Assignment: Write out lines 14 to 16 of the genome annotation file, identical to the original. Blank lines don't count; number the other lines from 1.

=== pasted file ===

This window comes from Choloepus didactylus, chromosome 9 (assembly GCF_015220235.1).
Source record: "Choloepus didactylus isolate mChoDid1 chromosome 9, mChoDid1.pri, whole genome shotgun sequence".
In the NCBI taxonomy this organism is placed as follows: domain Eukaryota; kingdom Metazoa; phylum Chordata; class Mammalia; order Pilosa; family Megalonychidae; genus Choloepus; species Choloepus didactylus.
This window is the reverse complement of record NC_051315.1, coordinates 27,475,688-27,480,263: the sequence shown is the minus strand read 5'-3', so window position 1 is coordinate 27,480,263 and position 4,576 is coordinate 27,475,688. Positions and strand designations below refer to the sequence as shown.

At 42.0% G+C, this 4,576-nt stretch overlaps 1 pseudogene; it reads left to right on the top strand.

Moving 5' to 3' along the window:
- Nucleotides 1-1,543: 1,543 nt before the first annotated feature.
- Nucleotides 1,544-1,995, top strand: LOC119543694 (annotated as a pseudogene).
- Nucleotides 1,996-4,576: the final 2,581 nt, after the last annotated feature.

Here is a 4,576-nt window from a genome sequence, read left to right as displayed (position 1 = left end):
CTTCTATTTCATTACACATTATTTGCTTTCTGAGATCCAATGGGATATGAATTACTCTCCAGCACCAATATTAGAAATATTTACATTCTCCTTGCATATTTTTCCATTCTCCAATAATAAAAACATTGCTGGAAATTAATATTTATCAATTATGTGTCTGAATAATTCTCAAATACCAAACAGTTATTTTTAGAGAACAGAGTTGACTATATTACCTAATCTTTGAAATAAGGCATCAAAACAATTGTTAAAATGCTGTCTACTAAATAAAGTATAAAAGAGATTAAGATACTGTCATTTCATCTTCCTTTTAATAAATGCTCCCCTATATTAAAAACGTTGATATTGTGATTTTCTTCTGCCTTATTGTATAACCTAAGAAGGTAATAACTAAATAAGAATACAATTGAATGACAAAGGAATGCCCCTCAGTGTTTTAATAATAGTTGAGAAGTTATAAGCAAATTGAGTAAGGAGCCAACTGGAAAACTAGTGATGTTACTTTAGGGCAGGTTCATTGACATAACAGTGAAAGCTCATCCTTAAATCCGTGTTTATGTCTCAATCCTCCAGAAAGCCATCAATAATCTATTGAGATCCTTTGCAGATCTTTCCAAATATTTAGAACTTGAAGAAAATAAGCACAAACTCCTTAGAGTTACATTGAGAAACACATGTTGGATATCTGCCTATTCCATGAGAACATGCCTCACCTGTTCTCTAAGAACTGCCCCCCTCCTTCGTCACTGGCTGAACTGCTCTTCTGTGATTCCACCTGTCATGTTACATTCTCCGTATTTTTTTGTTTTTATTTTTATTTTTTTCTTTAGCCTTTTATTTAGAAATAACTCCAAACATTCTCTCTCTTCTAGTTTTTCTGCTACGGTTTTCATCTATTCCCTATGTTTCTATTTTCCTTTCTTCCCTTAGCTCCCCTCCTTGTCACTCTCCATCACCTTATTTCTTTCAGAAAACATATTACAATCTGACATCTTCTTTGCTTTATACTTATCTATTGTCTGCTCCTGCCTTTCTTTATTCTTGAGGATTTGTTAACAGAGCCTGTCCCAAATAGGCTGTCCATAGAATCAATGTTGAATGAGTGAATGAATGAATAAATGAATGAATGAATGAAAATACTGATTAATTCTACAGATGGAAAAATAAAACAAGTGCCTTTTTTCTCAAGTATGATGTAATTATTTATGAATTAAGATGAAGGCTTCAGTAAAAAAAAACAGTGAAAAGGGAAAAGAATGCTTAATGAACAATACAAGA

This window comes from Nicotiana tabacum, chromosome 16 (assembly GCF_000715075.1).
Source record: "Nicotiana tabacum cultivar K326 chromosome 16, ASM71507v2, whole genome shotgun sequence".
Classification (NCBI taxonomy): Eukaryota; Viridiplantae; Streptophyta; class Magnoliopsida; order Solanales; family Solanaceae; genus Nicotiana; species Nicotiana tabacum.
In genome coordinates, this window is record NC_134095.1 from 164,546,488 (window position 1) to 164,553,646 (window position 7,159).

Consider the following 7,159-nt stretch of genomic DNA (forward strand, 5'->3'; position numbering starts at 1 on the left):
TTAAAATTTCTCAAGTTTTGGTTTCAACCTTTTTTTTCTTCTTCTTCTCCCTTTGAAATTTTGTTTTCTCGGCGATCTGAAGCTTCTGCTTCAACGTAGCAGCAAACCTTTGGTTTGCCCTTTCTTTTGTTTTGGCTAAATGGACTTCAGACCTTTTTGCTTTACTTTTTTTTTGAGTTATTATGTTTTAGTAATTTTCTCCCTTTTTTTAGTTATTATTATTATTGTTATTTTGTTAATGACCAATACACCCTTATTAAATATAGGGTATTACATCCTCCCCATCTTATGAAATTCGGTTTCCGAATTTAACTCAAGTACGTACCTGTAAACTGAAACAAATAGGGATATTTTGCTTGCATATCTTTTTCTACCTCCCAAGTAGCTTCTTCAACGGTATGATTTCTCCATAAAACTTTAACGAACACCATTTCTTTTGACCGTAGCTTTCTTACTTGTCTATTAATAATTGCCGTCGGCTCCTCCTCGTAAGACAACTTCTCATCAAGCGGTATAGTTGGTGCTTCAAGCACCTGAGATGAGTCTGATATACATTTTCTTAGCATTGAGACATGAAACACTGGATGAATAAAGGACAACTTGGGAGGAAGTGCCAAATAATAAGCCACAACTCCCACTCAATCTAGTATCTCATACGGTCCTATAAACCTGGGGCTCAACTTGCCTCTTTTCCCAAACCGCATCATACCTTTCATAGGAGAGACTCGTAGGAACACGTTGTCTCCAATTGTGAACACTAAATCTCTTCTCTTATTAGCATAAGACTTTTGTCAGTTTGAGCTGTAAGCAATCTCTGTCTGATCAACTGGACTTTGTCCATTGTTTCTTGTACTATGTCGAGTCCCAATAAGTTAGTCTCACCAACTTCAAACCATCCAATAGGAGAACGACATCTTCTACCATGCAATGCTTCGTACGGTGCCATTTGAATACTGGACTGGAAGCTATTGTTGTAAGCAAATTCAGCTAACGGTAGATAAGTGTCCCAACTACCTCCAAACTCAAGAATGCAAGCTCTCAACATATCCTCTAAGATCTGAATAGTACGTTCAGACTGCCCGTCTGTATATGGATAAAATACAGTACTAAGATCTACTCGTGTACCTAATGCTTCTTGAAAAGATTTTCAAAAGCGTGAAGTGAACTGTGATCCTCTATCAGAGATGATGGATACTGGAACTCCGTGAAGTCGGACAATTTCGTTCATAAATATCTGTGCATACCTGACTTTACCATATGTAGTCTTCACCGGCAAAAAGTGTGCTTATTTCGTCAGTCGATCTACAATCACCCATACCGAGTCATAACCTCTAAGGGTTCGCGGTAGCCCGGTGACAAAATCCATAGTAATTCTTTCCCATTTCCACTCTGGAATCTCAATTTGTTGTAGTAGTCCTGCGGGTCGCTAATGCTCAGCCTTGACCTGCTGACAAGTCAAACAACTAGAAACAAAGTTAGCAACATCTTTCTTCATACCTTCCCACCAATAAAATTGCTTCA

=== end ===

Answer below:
Classification (NCBI taxonomy): Eukaryota; Viridiplantae; Streptophyta; class Magnoliopsida; order Solanales; family Solanaceae; genus Nicotiana; species Nicotiana tabacum.
In genome coordinates, this window is record NC_134095.1 from 164,546,488 (window position 1) to 164,553,646 (window position 7,159).

Consider the following 7,159-nt stretch of genomic DNA (forward strand, 5'->3'; position numbering starts at 1 on the left):